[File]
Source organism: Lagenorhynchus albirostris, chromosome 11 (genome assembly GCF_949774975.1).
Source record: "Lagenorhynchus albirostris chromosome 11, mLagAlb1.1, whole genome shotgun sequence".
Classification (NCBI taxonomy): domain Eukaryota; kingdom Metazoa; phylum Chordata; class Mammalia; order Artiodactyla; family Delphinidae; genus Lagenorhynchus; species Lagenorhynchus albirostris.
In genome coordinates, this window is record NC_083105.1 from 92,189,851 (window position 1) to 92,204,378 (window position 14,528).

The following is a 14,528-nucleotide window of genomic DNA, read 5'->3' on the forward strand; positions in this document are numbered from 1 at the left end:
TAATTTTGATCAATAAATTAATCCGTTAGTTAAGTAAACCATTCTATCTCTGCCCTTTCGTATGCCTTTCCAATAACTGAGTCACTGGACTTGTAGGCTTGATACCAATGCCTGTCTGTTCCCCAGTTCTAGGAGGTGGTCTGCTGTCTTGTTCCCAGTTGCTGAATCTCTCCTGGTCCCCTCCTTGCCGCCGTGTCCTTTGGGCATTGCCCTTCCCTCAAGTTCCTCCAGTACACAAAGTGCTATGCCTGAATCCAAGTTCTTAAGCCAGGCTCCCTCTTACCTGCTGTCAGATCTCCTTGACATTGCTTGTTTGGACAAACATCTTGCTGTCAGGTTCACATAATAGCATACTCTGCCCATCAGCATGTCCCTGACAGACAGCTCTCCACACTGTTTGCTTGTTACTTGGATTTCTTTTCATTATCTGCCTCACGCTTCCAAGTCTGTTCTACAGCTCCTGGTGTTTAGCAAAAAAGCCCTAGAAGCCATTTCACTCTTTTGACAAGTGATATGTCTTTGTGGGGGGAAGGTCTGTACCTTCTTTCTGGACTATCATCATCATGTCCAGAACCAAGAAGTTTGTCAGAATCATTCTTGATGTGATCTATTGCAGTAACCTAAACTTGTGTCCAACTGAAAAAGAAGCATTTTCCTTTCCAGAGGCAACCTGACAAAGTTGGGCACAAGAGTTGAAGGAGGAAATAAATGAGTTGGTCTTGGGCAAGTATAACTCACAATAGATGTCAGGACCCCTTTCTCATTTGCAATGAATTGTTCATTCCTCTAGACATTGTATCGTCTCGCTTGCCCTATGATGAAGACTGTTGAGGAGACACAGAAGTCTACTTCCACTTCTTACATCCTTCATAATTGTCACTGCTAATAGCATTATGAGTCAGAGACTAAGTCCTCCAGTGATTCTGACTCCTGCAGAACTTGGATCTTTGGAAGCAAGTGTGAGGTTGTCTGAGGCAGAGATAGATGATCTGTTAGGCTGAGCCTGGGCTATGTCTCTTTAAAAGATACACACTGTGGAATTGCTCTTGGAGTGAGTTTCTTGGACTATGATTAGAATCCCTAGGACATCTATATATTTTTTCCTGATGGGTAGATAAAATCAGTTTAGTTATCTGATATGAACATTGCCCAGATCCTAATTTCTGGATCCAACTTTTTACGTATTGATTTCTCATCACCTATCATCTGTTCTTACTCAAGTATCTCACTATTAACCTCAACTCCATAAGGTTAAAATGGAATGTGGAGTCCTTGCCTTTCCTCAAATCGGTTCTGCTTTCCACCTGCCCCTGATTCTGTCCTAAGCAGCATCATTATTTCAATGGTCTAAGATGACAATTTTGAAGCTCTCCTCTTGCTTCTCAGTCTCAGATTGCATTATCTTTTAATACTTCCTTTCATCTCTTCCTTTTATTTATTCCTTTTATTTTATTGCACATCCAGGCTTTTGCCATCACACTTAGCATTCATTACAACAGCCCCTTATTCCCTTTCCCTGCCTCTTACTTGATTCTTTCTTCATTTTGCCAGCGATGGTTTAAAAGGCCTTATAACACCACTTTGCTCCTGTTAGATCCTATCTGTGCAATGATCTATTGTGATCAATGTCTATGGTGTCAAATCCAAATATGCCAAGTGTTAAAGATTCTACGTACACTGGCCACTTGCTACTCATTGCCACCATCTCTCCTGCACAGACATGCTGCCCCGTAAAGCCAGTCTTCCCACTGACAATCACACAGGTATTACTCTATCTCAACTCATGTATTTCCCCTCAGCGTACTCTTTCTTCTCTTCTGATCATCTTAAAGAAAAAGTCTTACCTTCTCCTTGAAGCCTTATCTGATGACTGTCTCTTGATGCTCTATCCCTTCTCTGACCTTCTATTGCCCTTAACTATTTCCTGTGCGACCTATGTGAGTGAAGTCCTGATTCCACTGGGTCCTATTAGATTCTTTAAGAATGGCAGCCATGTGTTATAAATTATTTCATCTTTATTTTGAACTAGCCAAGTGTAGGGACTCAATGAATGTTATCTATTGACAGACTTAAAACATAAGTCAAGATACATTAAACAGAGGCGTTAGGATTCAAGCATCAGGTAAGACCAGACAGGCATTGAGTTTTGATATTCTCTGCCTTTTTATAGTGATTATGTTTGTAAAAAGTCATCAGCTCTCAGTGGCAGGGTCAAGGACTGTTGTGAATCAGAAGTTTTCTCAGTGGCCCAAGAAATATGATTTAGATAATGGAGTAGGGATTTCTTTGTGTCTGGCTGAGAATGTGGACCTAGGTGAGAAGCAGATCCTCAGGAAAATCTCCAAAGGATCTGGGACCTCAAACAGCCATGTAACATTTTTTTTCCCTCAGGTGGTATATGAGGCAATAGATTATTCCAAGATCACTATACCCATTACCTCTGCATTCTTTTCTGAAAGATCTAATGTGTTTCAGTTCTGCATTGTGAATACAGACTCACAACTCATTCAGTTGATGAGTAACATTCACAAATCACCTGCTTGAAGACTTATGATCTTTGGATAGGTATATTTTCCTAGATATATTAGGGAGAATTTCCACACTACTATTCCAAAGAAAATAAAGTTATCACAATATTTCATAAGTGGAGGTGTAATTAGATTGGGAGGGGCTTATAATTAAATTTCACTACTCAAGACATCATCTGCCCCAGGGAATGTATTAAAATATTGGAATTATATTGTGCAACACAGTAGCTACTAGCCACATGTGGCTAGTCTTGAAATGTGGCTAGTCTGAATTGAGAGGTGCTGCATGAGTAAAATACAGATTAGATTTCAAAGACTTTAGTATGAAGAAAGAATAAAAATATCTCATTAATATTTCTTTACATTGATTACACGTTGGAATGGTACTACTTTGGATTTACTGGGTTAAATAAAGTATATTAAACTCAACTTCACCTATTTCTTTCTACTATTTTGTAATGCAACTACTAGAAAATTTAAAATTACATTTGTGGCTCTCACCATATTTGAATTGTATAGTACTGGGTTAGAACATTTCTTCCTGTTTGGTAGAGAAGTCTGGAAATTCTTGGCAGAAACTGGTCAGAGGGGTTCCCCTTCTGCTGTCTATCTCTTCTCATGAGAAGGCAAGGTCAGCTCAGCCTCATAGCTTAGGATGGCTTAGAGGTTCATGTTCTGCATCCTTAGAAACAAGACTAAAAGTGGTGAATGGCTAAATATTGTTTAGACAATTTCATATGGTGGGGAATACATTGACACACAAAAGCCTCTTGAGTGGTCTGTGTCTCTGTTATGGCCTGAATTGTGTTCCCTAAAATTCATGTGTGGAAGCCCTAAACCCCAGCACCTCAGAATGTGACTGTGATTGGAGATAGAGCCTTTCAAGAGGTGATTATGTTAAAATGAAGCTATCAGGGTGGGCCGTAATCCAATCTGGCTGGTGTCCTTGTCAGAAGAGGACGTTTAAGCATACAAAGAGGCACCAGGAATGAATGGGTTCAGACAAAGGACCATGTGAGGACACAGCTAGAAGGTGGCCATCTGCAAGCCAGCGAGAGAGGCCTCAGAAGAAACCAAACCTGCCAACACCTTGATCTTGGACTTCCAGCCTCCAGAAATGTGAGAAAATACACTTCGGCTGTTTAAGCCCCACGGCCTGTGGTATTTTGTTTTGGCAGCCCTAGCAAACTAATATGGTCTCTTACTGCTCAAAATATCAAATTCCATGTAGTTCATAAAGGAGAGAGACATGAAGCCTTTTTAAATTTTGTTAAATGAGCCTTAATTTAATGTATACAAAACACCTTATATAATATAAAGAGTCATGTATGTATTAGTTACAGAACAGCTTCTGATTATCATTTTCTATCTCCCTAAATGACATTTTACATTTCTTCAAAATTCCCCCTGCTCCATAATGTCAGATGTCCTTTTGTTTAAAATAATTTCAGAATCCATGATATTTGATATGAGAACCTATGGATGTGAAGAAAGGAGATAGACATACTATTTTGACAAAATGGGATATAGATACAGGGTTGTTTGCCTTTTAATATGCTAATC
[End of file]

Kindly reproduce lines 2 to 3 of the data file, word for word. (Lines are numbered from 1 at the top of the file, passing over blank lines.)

Source record: "Lagenorhynchus albirostris chromosome 11, mLagAlb1.1, whole genome shotgun sequence".
Classification (NCBI taxonomy): domain Eukaryota; kingdom Metazoa; phylum Chordata; class Mammalia; order Artiodactyla; family Delphinidae; genus Lagenorhynchus; species Lagenorhynchus albirostris.